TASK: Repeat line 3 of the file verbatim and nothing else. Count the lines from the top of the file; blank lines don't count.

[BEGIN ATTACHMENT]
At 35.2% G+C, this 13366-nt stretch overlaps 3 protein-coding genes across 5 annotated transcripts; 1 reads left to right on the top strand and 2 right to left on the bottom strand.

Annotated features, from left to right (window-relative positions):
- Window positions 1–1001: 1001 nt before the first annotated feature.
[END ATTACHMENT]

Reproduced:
- Window positions 1–1001: 1001 nt before the first annotated feature.